Resident Evil 4’s Remake Finally Helped Me Finish A Classic
Any gaming fanatic will likely mention Resident Evil 4, Capcom’s grand reinvention of their iconic horror franchise that became one of the biggest hits of the 2000s. Even I enjoyed my time with Resident Evil 4, yet for some strange reason never finished it.
Every time I’ve tried to finish Resident Evil 4, which must have been at least three or four times now, my interest would fade and Leon would be stuck in Spain for the remainder of his virtual life. Typically those playthroughs would come to a screeching halt during the castle section with more sophisticated enemies who use shields and ranged weapons; plus you have to escort Ashley a lot more. Furthermore, this section feels massive compared to Village which feels almost effortless by comparison.
Given that the Castle isn’t even considered by gamers as being the worst part of the game, with that honor reserved for the Island and all its military folly, I can’t imagine myself finishing it at all. If hooded cultists with shields and maces are enough to make me give up on it altogether, an army of heavily-armed goons sitting behind gun turrets might make me throw my controller through a window in frustration.
Resident Evil 4’s remake has been one of my favourite experiences of 2023, which is quite amazing considering how faithfully faithful it faithfully recreates the original version. Even with my limited knowledge of the first game, I could still recognize plenty of moments and sections from it – beyond just obvious ones like Del Lago fight or Village siege at the start.
Resident Evil 4’s remake, while faithful to the original, feels like a vast improvement. I personally prefer being able to move and shoot more freely while knife combat has been greatly improved with ground finishers and parries making fights much more exciting. Capcom wisely kept most of the best parts of combat (the kicks and suplexes!), but it’s how they have further developed other elements that makes this remake even more enjoyable to play.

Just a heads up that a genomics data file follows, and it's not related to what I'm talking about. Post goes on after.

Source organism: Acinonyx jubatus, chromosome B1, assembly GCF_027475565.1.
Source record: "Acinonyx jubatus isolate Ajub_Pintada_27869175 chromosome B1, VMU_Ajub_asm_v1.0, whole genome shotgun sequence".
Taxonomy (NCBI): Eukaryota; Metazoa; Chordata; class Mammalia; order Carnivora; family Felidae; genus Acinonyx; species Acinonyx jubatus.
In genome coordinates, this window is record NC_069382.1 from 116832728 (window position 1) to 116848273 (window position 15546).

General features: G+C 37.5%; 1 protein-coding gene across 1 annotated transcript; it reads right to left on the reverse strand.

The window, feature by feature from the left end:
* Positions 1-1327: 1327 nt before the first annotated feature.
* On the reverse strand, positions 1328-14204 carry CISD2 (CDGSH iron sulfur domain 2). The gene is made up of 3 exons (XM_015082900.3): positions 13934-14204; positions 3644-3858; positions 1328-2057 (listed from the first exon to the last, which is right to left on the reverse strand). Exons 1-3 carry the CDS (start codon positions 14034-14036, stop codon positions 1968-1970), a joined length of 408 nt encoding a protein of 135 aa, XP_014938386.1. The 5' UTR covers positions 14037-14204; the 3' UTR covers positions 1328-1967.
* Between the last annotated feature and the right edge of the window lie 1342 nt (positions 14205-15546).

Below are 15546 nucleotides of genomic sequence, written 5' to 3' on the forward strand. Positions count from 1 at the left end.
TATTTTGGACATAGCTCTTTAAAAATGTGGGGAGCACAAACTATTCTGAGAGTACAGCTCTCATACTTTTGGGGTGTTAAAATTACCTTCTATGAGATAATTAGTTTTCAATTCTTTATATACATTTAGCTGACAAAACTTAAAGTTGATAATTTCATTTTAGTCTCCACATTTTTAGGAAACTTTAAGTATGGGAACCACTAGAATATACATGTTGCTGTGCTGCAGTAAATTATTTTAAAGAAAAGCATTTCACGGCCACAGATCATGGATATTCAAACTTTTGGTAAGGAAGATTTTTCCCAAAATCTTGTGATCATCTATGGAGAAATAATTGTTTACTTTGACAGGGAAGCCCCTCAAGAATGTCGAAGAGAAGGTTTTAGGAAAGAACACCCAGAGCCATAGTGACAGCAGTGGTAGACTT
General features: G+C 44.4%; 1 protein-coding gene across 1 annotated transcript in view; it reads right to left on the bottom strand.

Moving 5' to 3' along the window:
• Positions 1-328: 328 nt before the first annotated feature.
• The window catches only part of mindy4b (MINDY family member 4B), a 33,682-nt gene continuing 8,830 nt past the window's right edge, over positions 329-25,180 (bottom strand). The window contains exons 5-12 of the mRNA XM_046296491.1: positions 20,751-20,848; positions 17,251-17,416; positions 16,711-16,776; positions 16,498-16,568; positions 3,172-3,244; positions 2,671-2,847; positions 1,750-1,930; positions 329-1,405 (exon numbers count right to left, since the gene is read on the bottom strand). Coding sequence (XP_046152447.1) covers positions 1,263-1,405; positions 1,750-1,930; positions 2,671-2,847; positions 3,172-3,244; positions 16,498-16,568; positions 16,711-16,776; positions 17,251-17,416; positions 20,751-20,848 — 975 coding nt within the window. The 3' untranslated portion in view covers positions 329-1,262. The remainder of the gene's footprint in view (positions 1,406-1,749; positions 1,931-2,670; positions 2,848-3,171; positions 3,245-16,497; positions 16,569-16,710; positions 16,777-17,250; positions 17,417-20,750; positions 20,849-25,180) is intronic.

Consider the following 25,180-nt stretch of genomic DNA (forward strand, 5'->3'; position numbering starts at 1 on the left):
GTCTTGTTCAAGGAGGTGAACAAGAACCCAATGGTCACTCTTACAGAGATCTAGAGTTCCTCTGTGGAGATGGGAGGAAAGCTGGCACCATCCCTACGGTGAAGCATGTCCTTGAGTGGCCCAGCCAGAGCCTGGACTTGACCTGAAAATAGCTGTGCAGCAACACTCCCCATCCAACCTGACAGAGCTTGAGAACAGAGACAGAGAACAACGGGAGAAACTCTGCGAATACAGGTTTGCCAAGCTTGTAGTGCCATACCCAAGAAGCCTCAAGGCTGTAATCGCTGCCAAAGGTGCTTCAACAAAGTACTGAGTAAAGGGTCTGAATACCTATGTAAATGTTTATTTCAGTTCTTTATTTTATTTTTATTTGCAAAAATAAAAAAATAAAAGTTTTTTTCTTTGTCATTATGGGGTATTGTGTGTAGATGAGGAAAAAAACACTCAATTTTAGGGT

The new focus on exploration is commendable, rewarding players for taking time to discover their environment by offering more treasures than ever. Furthermore, the requests feature builds upon an aspect of the original game which wasn’t fully explored: shooting Blue Medallions in the Village for a gun upgrade. Now there are more requests than ever (plus even more Blue Medallions!), earning Spinels which can be spent on multiple guns instead of just one.
Don’t get me wrong, there are still bits in the Resident Evil 4 remake which remain frustrating, particularly the Regeneradors. These dad-bod looking ghouls require precise shooting to eliminate their parasites but it’s especially challenging when they keep flopping around like fish on the floor. By the end, I had no choice but to just run past them but of course their arms would pull me back with ease; half my knife durability went into breaking their hold on me.
It’s understandable why the Regeneradors are more powerful in this version, since Leon has been granted the ability to move and shoot. Capcom had no choice but to make all other enemies even deadlier as well; even basic Ganados tend to rush Leon and apply more pressure than before. While Resident Evil 4 remake may be harder than before, success will be much sweeter when you do succeed!
Resident Evil 4’s remake is a vast improvement over its original release, so even if you can’t get into RE4, the remake offers you your best shot at experiencing some of gaming’s finest offerings. Even if RE4 wasn’t your cup of tea, there’s still the possibility that RE4 may still not be for you; nonetheless, don’t miss out on this chance to experience some of gaming’s finest moments.